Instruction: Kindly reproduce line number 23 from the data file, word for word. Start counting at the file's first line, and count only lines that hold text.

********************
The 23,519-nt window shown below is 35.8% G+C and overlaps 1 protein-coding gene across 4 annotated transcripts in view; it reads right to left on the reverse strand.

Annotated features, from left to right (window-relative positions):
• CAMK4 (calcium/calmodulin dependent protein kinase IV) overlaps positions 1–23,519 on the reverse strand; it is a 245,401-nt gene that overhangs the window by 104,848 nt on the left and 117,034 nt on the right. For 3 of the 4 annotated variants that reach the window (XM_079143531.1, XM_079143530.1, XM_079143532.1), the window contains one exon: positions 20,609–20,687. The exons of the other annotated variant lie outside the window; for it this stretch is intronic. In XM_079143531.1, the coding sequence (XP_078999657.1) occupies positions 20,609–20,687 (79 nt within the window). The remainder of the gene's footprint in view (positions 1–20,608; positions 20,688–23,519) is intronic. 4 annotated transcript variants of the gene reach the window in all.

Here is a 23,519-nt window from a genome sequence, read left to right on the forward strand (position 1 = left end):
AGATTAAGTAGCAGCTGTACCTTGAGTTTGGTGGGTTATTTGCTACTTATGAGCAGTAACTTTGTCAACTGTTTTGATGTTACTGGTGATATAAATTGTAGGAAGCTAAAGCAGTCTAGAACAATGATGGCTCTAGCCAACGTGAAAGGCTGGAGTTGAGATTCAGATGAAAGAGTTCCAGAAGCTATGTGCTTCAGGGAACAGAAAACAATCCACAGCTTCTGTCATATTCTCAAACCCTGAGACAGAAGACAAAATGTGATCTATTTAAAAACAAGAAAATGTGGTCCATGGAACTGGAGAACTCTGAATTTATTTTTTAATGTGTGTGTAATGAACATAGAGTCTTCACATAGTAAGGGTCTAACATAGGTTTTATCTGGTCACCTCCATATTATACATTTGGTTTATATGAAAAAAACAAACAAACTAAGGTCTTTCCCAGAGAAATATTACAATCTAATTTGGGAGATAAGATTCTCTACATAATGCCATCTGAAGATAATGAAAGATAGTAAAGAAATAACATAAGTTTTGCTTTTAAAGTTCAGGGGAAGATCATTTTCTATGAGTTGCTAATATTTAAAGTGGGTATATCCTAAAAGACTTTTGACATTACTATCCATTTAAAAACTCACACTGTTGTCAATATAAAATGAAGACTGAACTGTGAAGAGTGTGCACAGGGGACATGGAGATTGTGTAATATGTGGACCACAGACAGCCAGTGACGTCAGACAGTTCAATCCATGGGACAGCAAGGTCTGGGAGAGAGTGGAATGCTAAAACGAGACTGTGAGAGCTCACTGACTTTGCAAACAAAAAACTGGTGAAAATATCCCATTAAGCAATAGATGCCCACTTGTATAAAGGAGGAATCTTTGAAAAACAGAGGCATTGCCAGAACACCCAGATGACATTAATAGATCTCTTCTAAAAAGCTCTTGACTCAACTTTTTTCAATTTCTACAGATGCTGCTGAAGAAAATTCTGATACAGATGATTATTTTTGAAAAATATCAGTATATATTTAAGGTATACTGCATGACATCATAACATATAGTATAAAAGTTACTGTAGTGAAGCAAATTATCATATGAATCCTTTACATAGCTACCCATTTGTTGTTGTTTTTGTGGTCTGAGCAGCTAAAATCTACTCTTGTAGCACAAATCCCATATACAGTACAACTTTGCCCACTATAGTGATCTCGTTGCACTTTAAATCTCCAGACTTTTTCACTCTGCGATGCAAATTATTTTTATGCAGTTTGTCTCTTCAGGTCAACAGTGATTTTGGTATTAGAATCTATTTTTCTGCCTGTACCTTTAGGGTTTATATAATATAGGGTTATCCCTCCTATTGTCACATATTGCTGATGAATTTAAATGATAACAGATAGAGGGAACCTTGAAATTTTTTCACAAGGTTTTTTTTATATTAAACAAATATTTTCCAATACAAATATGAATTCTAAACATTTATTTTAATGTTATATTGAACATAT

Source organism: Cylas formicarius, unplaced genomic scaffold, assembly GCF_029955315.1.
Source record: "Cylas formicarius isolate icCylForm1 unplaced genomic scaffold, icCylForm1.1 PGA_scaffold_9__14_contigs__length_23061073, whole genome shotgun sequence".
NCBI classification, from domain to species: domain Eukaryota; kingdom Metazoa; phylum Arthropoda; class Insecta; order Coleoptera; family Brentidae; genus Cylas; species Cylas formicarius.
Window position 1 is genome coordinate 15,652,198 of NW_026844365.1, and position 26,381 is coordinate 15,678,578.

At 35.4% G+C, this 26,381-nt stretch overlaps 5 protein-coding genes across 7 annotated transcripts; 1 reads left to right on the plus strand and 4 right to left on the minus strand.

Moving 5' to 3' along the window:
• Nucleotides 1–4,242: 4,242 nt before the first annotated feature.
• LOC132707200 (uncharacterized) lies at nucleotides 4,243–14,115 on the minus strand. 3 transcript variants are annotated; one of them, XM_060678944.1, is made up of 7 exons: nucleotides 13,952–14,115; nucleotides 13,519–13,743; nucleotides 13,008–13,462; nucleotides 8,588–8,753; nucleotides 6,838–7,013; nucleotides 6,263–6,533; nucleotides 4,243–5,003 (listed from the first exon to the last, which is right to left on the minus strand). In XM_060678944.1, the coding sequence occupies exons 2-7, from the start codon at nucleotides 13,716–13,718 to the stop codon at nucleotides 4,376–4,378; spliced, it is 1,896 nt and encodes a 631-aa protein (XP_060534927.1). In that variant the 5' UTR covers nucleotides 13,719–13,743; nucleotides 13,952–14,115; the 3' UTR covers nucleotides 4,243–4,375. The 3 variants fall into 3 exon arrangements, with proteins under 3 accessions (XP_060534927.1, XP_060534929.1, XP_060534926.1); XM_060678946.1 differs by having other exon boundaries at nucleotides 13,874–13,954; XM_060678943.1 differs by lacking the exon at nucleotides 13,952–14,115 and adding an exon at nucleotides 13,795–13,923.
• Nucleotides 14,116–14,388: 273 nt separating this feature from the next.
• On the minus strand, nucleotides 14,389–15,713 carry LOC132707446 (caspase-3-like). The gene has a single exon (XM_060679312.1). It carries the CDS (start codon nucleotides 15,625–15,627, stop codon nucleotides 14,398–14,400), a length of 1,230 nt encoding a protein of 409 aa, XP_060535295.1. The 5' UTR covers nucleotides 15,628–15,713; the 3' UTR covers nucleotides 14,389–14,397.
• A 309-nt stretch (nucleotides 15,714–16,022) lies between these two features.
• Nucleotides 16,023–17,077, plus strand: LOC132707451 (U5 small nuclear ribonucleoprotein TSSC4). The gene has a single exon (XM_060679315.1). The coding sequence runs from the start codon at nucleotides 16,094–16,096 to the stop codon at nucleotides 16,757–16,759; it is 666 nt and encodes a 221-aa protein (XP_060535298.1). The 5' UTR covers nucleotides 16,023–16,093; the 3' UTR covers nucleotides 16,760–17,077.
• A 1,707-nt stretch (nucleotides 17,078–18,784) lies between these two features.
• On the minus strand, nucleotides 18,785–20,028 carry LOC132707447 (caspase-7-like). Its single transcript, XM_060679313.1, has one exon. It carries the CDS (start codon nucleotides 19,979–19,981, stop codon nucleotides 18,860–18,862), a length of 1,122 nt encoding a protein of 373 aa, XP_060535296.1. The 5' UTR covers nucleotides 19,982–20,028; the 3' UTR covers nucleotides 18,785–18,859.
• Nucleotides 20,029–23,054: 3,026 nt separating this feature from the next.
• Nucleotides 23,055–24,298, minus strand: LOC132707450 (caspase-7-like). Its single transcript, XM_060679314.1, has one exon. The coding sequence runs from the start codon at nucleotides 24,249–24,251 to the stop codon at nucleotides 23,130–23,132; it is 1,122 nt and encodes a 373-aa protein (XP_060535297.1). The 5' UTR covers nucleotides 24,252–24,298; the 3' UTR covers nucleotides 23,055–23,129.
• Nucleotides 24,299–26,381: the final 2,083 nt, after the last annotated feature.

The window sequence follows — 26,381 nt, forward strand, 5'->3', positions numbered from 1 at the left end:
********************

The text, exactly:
The window sequence follows — 26,381 nt, forward strand, 5'->3', positions numbered from 1 at the left end: